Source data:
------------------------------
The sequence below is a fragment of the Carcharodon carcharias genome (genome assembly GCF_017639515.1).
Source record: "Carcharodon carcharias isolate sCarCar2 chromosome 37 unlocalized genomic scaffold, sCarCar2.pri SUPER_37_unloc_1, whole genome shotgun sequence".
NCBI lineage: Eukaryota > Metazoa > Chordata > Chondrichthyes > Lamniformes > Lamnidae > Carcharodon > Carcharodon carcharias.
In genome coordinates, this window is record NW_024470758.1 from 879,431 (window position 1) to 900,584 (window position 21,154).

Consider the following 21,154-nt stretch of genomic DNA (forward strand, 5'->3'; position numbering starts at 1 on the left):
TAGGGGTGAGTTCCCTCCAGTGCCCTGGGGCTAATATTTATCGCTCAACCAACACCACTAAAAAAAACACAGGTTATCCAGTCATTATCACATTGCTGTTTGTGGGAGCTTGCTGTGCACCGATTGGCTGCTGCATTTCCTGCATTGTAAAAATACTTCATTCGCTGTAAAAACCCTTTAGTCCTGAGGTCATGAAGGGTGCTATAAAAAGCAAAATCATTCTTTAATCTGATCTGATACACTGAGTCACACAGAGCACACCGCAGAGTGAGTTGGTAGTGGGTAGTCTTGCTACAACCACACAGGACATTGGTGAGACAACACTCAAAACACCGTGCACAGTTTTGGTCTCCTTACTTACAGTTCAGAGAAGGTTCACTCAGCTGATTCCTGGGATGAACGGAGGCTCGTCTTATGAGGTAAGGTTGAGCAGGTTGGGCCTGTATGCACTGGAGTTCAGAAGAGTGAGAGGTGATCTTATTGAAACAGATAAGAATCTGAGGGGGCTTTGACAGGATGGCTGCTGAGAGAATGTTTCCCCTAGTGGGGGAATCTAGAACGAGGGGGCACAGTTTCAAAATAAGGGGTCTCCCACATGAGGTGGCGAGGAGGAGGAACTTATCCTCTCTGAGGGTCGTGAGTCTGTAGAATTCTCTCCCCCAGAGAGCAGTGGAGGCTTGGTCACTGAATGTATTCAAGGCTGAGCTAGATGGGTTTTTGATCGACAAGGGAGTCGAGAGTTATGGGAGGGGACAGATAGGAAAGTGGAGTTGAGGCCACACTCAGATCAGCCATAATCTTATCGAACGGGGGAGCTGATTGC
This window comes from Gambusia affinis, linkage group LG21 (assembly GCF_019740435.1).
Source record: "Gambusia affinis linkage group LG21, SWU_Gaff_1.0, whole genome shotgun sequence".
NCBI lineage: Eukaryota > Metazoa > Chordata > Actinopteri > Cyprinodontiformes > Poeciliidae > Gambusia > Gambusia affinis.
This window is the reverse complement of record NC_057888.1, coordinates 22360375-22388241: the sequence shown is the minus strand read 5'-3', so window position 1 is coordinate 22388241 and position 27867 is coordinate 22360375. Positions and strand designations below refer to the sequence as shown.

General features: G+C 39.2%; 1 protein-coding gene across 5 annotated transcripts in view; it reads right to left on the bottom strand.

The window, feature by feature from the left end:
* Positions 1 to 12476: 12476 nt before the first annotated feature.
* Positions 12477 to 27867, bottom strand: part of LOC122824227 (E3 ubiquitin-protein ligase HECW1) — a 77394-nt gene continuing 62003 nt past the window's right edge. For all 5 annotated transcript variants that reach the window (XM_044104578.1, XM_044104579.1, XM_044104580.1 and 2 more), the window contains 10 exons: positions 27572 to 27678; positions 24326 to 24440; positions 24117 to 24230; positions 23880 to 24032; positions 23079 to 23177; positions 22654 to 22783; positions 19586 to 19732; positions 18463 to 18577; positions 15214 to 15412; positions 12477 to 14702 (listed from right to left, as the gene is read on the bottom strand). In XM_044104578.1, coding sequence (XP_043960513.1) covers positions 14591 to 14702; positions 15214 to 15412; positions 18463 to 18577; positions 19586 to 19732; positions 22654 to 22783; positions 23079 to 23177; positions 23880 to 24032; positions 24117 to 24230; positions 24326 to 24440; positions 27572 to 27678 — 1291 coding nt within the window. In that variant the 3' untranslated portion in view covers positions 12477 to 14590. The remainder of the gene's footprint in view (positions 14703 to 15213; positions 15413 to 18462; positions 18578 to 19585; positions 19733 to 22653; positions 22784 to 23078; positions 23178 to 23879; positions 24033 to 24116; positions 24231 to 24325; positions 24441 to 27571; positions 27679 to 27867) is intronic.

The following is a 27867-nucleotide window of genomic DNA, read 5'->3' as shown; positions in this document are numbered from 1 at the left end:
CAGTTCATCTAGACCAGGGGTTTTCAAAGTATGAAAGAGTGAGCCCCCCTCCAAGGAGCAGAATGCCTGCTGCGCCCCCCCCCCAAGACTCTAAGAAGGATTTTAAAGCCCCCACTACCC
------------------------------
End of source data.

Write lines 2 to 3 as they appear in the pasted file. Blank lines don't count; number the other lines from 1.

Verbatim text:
Source record: "Carcharodon carcharias isolate sCarCar2 chromosome 37 unlocalized genomic scaffold, sCarCar2.pri SUPER_37_unloc_1, whole genome shotgun sequence".
NCBI lineage: Eukaryota > Metazoa > Chordata > Chondrichthyes > Lamniformes > Lamnidae > Carcharodon > Carcharodon carcharias.